The one thing that is very clear is that our Inland Northwest agricultural system is likely to look distinctly different in the future if this winter is a good indication of what that future looks like. I’m on record as saying that I do not think we face an unmanageable challenge (1, 2, 3), but that there are compelling scientific reasons that we should take this issue very seriously (4, 5). While we are making progress sufficient to solve “little water problems”, at this point, we are not progressing fast enough to solve the “big water problems” we will have if this winter is the “new normal”.

7 thoughts on "Is this the new climate normal?"

  1. webster walker says:

    Great commentary.

    Plus IMO we’re not really entering a “new normal,” but (to use my preferred term) “climate chaos.”

    i appreciate your recognition that global carbon mitigation is far behind the curve of emerging climate disruption. The carbon already released in the past 200 years will already further disrupt the climate system going forward, and humans are releasing record amounts yearly now, setting the stage for even more chaotic disruption.

    Every practical thing we can do now, both for mitigation and adaptation, is not just a wise investment, but is necessary.

    And the sooner we all stop releasing MORE fossil carbon, and just leave it in the ground, the better the chances of our mitigation and adaptation strategies having a reasonably effective impact. We all need to pull together.

    1. Chad Kruger says:

      Thank you for your comments Webster. This is a substantial challenge.

  2. Red Baron Farm says:

    I would suggest your solution is small scale permaculture keyline design repeated multiple times throughout the region. This ecosystem function used to be accomplished with beaver. But it has been proven to work by Sepp Holzer in Europe. Catch the water high in the system and force the flow underground, and you can get a much more consistent flow into the feeder streams during dry seasons.

    1. Chad Kruger says:

      Thank you for this suggestion. I think there needs to be many creative solutions – both on the human and technical sides – working in tandem. I’ve seen some pretty interesting ideas like this implemented in other places, too.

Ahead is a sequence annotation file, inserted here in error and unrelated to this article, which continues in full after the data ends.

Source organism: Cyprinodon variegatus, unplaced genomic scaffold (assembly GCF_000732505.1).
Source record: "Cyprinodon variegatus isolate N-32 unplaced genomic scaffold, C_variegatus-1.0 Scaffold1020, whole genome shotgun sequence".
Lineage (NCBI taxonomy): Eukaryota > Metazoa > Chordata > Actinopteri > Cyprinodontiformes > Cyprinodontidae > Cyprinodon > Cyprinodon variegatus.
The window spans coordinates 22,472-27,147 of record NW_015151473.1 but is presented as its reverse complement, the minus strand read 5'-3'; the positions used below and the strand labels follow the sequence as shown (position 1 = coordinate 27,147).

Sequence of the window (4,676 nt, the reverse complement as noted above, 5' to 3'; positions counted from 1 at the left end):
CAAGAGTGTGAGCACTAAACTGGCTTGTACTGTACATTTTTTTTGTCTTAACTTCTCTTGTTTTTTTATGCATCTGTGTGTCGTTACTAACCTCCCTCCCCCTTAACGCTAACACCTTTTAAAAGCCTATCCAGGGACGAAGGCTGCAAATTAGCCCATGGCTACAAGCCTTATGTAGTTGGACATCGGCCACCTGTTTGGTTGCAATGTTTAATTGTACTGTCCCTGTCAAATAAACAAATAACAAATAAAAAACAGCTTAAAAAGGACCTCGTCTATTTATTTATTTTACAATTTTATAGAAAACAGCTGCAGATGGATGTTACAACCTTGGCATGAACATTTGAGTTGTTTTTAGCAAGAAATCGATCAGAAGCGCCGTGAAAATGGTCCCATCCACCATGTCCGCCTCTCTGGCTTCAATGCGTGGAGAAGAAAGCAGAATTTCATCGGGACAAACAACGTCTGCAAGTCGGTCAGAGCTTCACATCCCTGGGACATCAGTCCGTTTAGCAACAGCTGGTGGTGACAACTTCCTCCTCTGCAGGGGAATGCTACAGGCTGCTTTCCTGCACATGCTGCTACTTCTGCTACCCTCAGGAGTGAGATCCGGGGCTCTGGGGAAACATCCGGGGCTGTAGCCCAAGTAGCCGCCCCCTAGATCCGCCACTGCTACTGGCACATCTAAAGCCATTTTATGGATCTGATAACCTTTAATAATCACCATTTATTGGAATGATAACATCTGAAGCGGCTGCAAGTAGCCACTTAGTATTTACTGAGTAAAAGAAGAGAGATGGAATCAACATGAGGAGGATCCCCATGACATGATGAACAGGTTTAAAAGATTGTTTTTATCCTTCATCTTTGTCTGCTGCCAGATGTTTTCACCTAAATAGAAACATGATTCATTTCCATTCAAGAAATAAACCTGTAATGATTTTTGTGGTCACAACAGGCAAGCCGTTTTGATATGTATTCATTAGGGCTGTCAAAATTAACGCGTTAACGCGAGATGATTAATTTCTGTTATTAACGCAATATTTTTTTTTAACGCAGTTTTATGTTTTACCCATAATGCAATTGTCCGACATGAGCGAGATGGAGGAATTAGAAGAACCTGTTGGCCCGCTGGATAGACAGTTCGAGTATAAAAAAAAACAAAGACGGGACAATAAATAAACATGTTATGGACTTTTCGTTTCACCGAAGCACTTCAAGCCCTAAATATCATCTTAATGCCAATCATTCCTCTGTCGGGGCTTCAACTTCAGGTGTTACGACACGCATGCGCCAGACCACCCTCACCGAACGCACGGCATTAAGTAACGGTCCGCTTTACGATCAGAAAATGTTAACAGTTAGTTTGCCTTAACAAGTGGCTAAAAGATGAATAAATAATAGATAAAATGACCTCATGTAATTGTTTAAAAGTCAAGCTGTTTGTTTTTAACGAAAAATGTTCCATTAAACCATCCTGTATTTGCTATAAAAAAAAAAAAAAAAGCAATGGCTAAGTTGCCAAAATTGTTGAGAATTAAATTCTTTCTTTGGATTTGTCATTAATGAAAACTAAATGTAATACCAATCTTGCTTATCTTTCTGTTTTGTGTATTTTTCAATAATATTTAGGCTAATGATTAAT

3. Larry Glickfeld says:

    When is anyone going to address the population issue. If 7.2 billion could be reduced to, say, 4B, not only would our carbon footprint be drastically reduced, but our demand for water and other resources would drop significantly as well. Of course this is a long-term solution, but a critical part of the equation. Somehow a 2-child per women policy needs to be implemented worldwide.

    1. Lori Aylesworth says:

      You’ve hit the nail on the head. Population growth has been the elephant in the living room, that no one speaks about, for decades. (Malthusian theory! I remember it from my 6th grade science teacher, and that was back in the late 60’s. Exponential growth of human population. Made a huge impact on me then… Was I the only one in that class?) I never hear the issue of over population addressed by politicians, religious leaders, or leaders of any kind. We live on a finite planet, and so far modern mankind has done a terrible job of sharing and care taking. Greed seems to be the bottom line. No excuses anymore. The knowledge is here.

  4. Kurt Sahl says:

    The issue is water and the fact we don’t & won’t have it when we need it if we don’t move to store more. The Yakima Valley was hit hard with just one event. Two in a row and it will be a significant economic hit. If you look at the Yakima basin, it does have opportunity for more water storage, but at the expense of the environment. Can we think about using that watershed as a test case for improving storage before moving on to the bigger ag picture for the Columbia Basin? The BC Rockies are a nice buffer for the U.S. side, but should the snowpack diminish to the north, we need to have adequate storage in place.

    This is all presupposing, of course, that we can do this with complete attention to salmon. We have tons of data, computational power, and knowledge based on failures and what not to do. Will we be able to do the right thing?